A Story of America First: The Men and Women who Opposed U.S.intervention in World War II

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Greenwood Publishing Group, 2003 - 238 pages

The America First Committee, founded in September 1940 to keep the United States out of what became the Second World War, was the largest antiwar organization in American history. Its 800,000 members spanned the political spectrum from conservative Republican to Socialist; its spokesmen were prairie populists, Eastern patricians, and, most controversially, the aviator Charles A. Lindbergh. Written in 1942, but unpublished until now, this study of the America First Committee by its chief researcher and Senate lobbyist, Ruth Sarles, sheds new light on this frequently misunderstood and misrepresented group. An introduction by Bill Kauffman assesses the place of Ruth Sarles and America First in American history.

Ruth Sarles was at the center of the storm. An Ohio-born peace activist with the pacifist National Council for Prevention of War, Sarles knew all of the principals and had a ringside seat for the great debates that pitted isolationists against interventionists. In 1942 she wrote a firsthand history of the America First Committee. But a war was on, and dissent was scarce: her manuscript remained unpublished--until now. Ruth Sarles tells of America First's unlikely birth at the Yale Law School, its extraordinary growth as Middle Americans rallied to the antiwar banner, and the fierce controversies in which it became enmeshed. In this edition, Kauffman uncovers some fascinating sidelights to the era, including a pro-Lindbergh editorial by a student journalist named Kurt Vonnegut.

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Contents

Why America First?
lix
Laying the Foundations
7
America First under Fire
29
What the Polls Said
67
Colonel Lindbergh and America First
97
The Antiwar Bloc in the War Congress
117
On the Record What We Said
131
Closing the Books
159
Who Were the America Firsters?
165
An Interview with Robert Douglas Stuart Jr
197
Speakers and National Committee Members of America First
207
Index
219

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Page li - Europe has a set of primary interests, which to us have none, or a very remote, relation. Hence she must be engaged in frequent controversies, the causes of which are essentially foreign to our concerns. Hence therefore it must be unwise in us to implicate ourselves, by artificial ties, in the ordinary vicissitudes of her politics, or the ordinary combinations and collisions of her friendships or enmities.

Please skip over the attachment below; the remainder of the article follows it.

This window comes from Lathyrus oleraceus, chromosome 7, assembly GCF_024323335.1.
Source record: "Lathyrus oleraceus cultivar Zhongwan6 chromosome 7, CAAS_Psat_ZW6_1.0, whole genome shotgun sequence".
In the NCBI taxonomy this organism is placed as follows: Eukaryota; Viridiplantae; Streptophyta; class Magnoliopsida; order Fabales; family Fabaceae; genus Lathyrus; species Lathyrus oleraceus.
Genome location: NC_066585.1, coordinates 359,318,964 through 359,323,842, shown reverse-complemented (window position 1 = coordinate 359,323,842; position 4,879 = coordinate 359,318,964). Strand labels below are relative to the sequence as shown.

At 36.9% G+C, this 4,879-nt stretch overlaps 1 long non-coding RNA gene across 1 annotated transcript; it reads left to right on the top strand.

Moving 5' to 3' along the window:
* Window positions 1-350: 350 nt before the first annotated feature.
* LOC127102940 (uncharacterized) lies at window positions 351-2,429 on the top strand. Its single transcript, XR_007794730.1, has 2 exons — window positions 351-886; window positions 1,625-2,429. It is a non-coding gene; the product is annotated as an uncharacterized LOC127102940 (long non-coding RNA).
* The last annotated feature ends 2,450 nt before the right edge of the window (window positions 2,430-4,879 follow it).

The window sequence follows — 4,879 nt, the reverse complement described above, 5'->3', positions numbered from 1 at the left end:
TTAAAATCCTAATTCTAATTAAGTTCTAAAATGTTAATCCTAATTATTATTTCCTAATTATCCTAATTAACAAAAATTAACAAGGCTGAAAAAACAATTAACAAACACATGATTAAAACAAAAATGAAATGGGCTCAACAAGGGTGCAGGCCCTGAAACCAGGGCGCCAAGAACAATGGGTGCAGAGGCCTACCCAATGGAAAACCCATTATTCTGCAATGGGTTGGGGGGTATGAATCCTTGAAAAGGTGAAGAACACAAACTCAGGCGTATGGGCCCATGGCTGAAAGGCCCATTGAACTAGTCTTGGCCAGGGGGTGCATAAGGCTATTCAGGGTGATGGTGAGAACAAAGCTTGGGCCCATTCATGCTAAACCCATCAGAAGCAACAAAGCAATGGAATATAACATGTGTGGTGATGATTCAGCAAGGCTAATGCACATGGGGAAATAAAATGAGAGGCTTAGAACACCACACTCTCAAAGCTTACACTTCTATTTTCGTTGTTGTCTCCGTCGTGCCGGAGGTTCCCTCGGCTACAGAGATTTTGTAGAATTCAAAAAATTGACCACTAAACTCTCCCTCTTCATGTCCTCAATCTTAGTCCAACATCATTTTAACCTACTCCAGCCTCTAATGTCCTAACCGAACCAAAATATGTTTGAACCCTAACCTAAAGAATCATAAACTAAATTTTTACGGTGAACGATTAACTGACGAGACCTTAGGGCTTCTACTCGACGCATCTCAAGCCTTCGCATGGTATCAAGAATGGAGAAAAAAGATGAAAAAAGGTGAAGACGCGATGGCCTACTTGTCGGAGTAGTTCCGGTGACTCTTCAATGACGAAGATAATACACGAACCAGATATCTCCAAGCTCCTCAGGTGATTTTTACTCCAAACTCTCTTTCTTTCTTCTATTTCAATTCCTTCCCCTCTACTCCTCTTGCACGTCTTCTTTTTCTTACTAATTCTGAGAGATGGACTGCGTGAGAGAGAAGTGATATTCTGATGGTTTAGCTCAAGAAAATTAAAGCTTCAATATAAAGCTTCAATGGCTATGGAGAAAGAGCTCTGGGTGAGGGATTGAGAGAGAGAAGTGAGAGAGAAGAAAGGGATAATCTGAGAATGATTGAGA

Page 54 - Their greatest danger to this country lies in their large ownership and influence in our motion pictures, our press, our radio, and our government.
Page li - The great rule of conduct for us in regard to foreign nations is, in extending our commercial relations, to have with them as little political connection as possible.
Page 50 - The three most important groups who have been pressing this country toward war are the British, the Jewish and the Roosevelt administration.
Page 118 - We will not participate in foreign wars, and we will not send our army, naval or air forces to fight in foreign lands outside of the Americas, except in case of attack.
Page 85 - I now recommend to your honorable body the adoption of a joint resolution declaring that a state of war exists between the United States of America and the Kingdom of Spain, and I urge speedy action thereon, to the end that the definition of the international status of the United States...
Page lx - I have said this before, but I shall say it again and again and again: Your boys are not going to be sent into any foreign wars.
Page 51 - Colonel Lindbergh and his fellow members of the America First Committee are not anti-Semitic. We deplore the injection of the race issue into the discussion of war or peace. It is the interventionists who have done this. America First, on the other hand, has invited men and women of every race, religion and national origin...
Page 3 - Principle proclaimed: The Constitution of the United States vests the sole power to declare war in Congress. Until Congress has exercised that power, it is not only the privilege but the duty of every citizen to express to his Representatives his views on the question of peace or war — in order that this grave issue may be decided in accordance with the will of the people and the best traditions of American democracy.

About the author (2003)

RUTH SARLES was chief researcher and Senate lobbyist for the America First Committee. A former editor with the pacifist National Council for Prevention of War, Sarles represents the often-unacknowledged liberal face of the anti-intervention movement of 1940-41. After marrying Bertram Benedict in 1943, Sarles worked as a Washington Daily News reporter and a State Department analyst. She died in 1996.

BILL KAUFFMAN is associate editor of The American Enterprise. He is the author of four books: With Good Intentions? Reflections on the Myth of Progress in America (Praeger, 1998), America First! Its History, Culture, and Politics (1995), Country Towns of New York (1995), and the novel Every Man a King (1989).

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